Zhao isn’t alone — a 2018 survey of mainland Chinese drinkers found that though 77% of respondents cited “health” as their primary reason for consuming wine; another 61% of female respondents cited “beauty” as a deciding factor. The report from Suning also observed that while red wine still makes up a majority of wine drunk in China, women drinkers seem to increasingly prefer sweet and sparkling wines.
Zhang says given that 60% of the app’s customers today are women, buying behavior has shifted substantially in BottlesXO’s five years of operation — their best selling wine is now prosecco. “Five years ago, 90% of the wine we were selling was red,” she says. “Now, about two out of every five bottles is white or sparkling. It’s safe to say that that’s because of this demographic.”
Many alcohol producers, both of wine and of other types of alcohol, have tried to capitalize on the growing market for female drinkers in China. Chinese brand Changbai Mountain (长白山) created a set of ice wines for female drinkers packed in thinner, smaller bottles, while Hoegaarden marketed its rosée beers in China to target career-minded, financially independent women. Just this year, Dolly Huang of Budweiser China told CGTN that it was preparing to launch more products that “meet women’s demands in flavors and packaging.”
Though these tactics could be read as superficially pandering to women, many we spoke to saw it as a wise move to reach their target market.
Zhang cites Chandon Me as an example of how an international company cleverly targeted this growing craving. With the “Me” line, Moët and Chandon’s China-based joint venture created a demi sec sparkling red wine that was seemingly tailored to Chinese women’s tastes, and picked a Chinese name that plays with the Mandarin words for “sweet, secret, and close female friendship,” according to Jing Daily.
Zhang adds: “In the Zhou Li [周禮, a classic Confucian text], there’s a passage that refers to ‘thirty women in charge of drink’ — ‘nvjiu sanshi ren’ (女酒三十人). This to me says Chinese women have been running the show since the very beginning.”
As more millennials (especially women) embrace casual drinking, online platforms are proving a place where they can learn — and purchase — more.
One influencer that helped pop the cork for netizens is Wang Shenghan, the leading wine influencer in mainland China. Wang, who goes by the name “Drunken Goose” on Chinese social media, leveraged her training at Le Cordon Bleu in France into a vlog series about wine on her platform, “Drunken Goose’s Wine Daily,” which earned her over 1.3 million followers on microblogging platform Weibo.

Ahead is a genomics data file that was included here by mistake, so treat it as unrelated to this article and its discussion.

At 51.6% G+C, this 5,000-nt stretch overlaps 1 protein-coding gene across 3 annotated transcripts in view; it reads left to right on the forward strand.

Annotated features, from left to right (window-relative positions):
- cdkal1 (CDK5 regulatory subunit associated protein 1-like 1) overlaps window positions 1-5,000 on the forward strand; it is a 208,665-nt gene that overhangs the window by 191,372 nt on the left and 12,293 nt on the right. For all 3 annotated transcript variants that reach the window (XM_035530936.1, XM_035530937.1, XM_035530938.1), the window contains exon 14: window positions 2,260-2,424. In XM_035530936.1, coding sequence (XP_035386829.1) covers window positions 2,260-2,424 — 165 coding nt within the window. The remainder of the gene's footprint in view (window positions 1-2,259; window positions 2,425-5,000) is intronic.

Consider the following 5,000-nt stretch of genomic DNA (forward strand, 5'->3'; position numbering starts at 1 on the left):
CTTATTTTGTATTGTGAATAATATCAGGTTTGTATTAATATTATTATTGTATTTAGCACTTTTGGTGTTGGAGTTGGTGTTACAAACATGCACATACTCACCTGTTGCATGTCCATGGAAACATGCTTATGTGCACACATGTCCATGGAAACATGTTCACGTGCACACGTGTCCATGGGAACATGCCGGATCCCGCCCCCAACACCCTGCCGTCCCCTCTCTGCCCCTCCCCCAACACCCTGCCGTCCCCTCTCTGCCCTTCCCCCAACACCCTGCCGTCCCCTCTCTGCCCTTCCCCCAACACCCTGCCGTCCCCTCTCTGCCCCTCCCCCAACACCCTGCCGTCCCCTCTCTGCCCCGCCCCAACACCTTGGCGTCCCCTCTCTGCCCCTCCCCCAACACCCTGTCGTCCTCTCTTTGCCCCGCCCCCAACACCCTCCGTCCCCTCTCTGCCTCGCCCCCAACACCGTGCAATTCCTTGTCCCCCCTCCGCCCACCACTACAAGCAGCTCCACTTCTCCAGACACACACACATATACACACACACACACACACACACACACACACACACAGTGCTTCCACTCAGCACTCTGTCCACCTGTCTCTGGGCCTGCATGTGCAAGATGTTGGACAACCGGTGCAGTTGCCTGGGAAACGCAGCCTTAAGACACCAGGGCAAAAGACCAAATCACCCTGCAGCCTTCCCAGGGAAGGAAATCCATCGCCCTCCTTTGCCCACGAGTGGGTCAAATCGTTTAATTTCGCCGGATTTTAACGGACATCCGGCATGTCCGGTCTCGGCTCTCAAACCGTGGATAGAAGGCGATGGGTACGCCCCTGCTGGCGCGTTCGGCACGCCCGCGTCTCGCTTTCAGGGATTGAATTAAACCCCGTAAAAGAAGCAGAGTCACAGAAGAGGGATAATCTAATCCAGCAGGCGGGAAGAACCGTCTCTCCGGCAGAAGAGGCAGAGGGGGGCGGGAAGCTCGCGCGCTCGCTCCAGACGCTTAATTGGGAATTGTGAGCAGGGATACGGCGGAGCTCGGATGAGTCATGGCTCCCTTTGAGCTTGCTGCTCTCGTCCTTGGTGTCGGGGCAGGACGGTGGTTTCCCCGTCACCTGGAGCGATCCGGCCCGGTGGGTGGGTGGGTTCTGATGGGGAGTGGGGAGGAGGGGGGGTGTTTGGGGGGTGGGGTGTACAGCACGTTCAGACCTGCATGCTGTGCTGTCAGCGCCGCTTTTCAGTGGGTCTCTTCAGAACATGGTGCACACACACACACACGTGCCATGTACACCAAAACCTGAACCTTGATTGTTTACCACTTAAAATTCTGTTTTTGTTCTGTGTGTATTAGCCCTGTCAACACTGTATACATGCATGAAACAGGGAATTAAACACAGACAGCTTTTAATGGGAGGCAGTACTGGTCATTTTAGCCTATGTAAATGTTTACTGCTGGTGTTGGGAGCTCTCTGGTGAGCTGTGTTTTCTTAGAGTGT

In the videos, the dimpled hostess breaks down the basics for her viewers such as how to judge and taste wine, and how to pair them with traditional Chinese foods such as hot pot.
Interestingly, she also sets the scene by filming herself in various scenarios in which different types of wine can be paired and drunk. Jin observes that such tactics not only flatten the learning curve for wine, but also helps people picture themselves picking up the habit. “Selling wine is really just like selling any other lifestyle habit — it’s really about a way of life,” she says. “Just like you’d sell a high-end skincare product or bag — except it doesn’t necessarily have to be high-end.”
“I do think wine needs to be tasted and appreciated carefully, and food pairing is part of that,” says Zhang. “When I write articles in Chinese [for BottlesXO], I try to act as a ‘spokesperson’ for the wine. Presenting the range of stories behind it, showing that it’s the product of painstaking work and a rich tradition of artistry, as well as has this wonderful connection with nature — rather than just something you drink with dinner.”
“People nowadays associate wine with this fashionable way of life,” she adds, “but I think it’s also a recipe for happiness.”
As import sale growth slowed from its peak in 2014, and volume consumption over the last two years, experts speculated that this would mark the “end of China’s ‘wine boom.’” But insiders believe that that only means more needs to be done in getting wine out of the cellar and onto tables around the country.
Though wine was increasingly embraced by China’s growing middle class in the last several years, consumption is still concentrated in the country’s first- and second-tier metropolitan areas, such as Shanghai and Beijing. Guo recalls that when she began working in Shanghai, very few customers knew about influential wine regions such as Burgundy. Today, not only is Burgundy wine popular, she says, but also more niche regions and varieties — such as wine from the region around Italy’s Mount Etna or natural wine — have a growing base of enthusiasts within the city.
“On BottlesXO, we have a nice selection of biodynamic, organic, vegan, and sulfites-free wines,” says Zhang. “In recent years — especially in Shanghai — there has definitely been more of an interest in them, as health consciousness has become a growing trend [in China].”
“I’m amazed by the speed at which Shanghai has grasped wine. It really is the most cutting-edge city in China,” says Guo. “But compared to London, Tokyo, or New York, our openness and understanding of wine still has a lot of room for expansion.”
Zhang believes that it won’t be long before it begins seeping into smaller cities, however, thanks to the virulent growth of online shopping in China. A 2018 report by Wine Intelligence showed that 48% of people purchasing wine in China were buying it online, largely through ecommerce platforms such as JD.com and Tmall. “[These platforms], as well as national and regional wine chains, have created new channels for people to access wine, which expands it to an entirely new demographic,” says Zhang. “So we can expect this trend to grow in third-tier cities.”
Amid lockdowns during the Covid-19 pandemic, in which bars were forced to close and offline sales became impossible, Chinese customers also had to rely on delivery apps in order to purchase goods like wine — habits that some speculate are likely to linger after the pandemic is over.
Though facing stiff competition from liquors with a lengthier, uninterrupted history, Chinese drinkers, sommeliers, and producers — led by women in the field — are cultivating a taste for the grape that looks unlikely to run dry.
Additional reporting by Siyuan Meng
Translations by Jocelyn Yang